Amid Attacks, Ukraine’s Grain Exports Get a Lifeline From Romania

by Pelican Press
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After more than two weeks stuck in a Black Sea traffic jam of cargo ships waiting their turn to enter the Danube River delta to pick up Ukrainian grain, the Egyptian seamen finally reached solid ground last weekend and replenished their diminishing stock of fresh water and food.

Delight at having enough to eat and drink, however, mingled with alarm that, after their brief stop to pick up supplies in the Romanian Black Sea port of Sulina, they would be heading up the Sulina Channel, a branch of the Danube inside NATO territory, and then into a stretch of the river where Russia has in recent weeks attacked two Ukrainian river ports.

“It is too dangerous up there now. Boom, boom,” said an Egyptian crew member from Alexandria, who gave only his first name, Ismail.

When Russia pulled out of a deal last month offering safe passage to vessels picking up grain in Odesa and other Ukrainian ports on the Black Sea, the Danube delta seemed to offer a relatively danger-free — if highly congested — alternative. But Russia has since sought to torpedo that idea by bombing Ukrainian grain-loading facilities there, too.

It further stoked fear among seamen on Sunday when a Russian patrol ship fired warning shots at a cargo ship sailing through the Black Sea and Russian forces temporarily boarded it, making good on Moscow’s earlier threat to treat any vessels attempting to reach Ukraine as hostile.

The cargo ship was on its way to Sulina, and then into the delta to Izmail, one of two Ukrainian ports on the Danube attacked by Russia since July. Ukraine has also amplified the anxiety of threats to shipping by attacking Russian vessels in the Black Sea.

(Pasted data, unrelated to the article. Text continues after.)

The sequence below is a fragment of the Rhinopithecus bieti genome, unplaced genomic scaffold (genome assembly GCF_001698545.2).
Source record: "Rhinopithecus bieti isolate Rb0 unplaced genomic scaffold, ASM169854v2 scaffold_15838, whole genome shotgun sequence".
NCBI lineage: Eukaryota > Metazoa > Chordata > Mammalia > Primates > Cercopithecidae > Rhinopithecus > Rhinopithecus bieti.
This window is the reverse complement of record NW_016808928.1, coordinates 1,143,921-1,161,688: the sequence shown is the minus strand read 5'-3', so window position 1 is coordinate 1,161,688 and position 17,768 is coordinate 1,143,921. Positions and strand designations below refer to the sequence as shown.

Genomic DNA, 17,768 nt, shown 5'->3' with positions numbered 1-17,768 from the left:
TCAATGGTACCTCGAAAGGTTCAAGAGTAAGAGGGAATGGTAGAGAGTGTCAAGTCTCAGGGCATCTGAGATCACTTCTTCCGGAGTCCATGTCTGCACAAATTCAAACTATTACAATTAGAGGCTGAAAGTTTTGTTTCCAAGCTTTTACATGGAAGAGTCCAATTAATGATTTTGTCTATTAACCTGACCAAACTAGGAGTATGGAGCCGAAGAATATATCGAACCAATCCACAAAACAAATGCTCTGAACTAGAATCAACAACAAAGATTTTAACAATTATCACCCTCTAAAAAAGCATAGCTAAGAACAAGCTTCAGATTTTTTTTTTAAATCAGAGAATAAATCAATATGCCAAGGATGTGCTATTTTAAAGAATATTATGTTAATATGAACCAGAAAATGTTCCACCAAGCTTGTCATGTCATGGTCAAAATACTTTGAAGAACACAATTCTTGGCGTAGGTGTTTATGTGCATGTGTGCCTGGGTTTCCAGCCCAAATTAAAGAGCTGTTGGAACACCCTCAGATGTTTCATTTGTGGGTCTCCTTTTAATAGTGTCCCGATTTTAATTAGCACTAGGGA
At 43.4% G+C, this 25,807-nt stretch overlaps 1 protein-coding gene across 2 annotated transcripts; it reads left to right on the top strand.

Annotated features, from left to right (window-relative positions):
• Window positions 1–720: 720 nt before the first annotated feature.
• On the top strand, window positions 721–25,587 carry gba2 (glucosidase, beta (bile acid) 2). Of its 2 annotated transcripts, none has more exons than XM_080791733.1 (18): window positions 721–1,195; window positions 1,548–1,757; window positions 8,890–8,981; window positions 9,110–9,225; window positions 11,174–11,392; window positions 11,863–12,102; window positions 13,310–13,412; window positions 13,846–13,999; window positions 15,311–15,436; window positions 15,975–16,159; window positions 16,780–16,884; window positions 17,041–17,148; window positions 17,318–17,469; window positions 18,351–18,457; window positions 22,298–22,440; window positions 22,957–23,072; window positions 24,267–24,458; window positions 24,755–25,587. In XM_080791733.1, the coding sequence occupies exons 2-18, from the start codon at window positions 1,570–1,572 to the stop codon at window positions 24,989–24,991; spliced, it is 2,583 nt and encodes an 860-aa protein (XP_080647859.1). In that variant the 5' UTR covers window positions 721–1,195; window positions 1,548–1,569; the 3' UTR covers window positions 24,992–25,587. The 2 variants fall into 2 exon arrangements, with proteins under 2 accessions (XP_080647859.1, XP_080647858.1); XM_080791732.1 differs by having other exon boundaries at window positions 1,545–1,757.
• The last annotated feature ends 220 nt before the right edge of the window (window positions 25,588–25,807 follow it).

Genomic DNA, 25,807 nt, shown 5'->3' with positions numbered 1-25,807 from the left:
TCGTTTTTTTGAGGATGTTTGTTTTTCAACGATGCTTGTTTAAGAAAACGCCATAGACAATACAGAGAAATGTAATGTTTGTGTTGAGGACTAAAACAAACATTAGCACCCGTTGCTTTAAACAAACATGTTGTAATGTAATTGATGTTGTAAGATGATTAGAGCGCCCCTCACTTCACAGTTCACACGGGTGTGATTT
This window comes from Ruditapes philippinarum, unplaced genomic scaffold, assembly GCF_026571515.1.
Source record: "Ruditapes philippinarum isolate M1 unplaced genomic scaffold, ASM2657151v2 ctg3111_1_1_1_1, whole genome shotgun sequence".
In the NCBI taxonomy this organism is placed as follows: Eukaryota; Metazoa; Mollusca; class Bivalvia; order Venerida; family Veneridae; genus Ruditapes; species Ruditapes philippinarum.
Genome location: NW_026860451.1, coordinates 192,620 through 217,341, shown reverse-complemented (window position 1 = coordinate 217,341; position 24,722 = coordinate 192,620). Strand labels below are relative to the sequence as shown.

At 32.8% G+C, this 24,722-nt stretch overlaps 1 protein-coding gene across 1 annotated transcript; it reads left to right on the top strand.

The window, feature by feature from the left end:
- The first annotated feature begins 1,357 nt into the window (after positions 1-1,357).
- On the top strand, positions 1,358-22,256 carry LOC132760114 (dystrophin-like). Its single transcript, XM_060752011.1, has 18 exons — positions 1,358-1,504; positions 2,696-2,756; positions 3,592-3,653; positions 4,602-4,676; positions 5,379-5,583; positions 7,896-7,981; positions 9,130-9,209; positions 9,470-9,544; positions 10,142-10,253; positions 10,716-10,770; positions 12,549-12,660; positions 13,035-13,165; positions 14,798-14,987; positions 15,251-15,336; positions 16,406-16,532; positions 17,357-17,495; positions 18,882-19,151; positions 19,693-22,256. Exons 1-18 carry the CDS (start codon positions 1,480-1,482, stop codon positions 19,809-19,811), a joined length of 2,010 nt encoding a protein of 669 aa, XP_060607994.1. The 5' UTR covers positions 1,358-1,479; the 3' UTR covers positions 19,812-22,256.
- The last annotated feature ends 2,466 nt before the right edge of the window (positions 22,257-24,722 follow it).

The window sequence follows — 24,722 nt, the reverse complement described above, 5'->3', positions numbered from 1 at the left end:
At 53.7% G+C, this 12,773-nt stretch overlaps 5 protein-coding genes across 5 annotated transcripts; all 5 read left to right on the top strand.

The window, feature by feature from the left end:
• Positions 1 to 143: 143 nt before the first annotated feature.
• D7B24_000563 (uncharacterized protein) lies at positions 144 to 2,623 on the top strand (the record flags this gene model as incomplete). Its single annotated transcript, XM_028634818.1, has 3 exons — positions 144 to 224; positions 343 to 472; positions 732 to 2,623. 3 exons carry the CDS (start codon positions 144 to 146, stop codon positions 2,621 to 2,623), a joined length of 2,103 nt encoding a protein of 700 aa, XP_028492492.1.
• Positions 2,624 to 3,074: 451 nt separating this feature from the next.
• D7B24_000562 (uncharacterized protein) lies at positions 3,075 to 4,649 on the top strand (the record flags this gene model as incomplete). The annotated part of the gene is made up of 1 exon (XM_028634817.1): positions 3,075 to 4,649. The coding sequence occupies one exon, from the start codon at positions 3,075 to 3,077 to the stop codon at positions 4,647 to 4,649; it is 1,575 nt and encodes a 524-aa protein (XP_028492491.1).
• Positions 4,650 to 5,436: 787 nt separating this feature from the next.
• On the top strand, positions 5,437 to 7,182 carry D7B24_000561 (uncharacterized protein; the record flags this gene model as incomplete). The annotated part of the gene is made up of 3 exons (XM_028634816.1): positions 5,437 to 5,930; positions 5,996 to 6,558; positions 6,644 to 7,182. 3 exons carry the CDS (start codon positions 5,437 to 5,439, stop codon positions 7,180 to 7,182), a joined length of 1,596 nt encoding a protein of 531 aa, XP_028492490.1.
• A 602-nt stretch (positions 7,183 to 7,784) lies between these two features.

With waterways in and around Ukraine frothing with risk, however, the Sulina Channel — a 40-mile stretch of water leading from the Black Sea to Romanian, Ukrainian and Moldovan ports in the Danube delta — has kept grain flowing, becoming a vital and, thanks to NATO’s protective umbrella, so far safe lifeline for Ukraine.

The channel used to be best known outside shipping circles as a magnet for bird watchers and other nature lovers, but it now commands the attention of the United States and the European Union as a strategic choke point, crucial for the export of Ukrainian grain.

He did not specify a time frame. But the officials discussed measures designed to not only keep the Sulina Channel open but expand its role, including the installation of new navigation equipment so ships can use it around the clock, not just during daylight hours.

Before Russia’s full-scale invasion of Ukraine last year, Mr. O’Brien said, Danube shipping carried 100,000 tons of Ukrainian grain per month. In the 18 months since, this has increased tenfold, reaching a total of more than 20 million tons.

The scene on a recent day at a beach near Sulina suggested that Russian efforts to choke off Danube delta shipping, just as it has done with traffic to Ukraine’s Black Sea ports, had failed for the moment. Beyond the bathers at the beach, a swarm of ships waited at sea for a chance to enter the Sulina Channel. On Monday, more than 80 ships were waiting.

To speed traffic and relieve congestion, Romania has begun recruiting maritime pilots who know the route and its hazards from the military to supplement the roster of civilians currently guiding ships to their destinations from Sulina.

The European Commission’s top transport official, Magda Kopczynska, said in Galati on Friday that the possibility of exporting Ukrainian grain through Polish, Baltic and Adriatic ports was also being considered, but that “the Danube link has proved to be the most efficient.”

Still, for this route to work to its full potential, said Sorin Grindeanu, Romania’s transportation minister, Ukraine needs to reduce its reliance on its own river ports and start shipping more grain out of Romanian ports on the Danube. He cited Galati and Braila, ports that are close to the Ukrainian border but shielded by Romania’s NATO membership.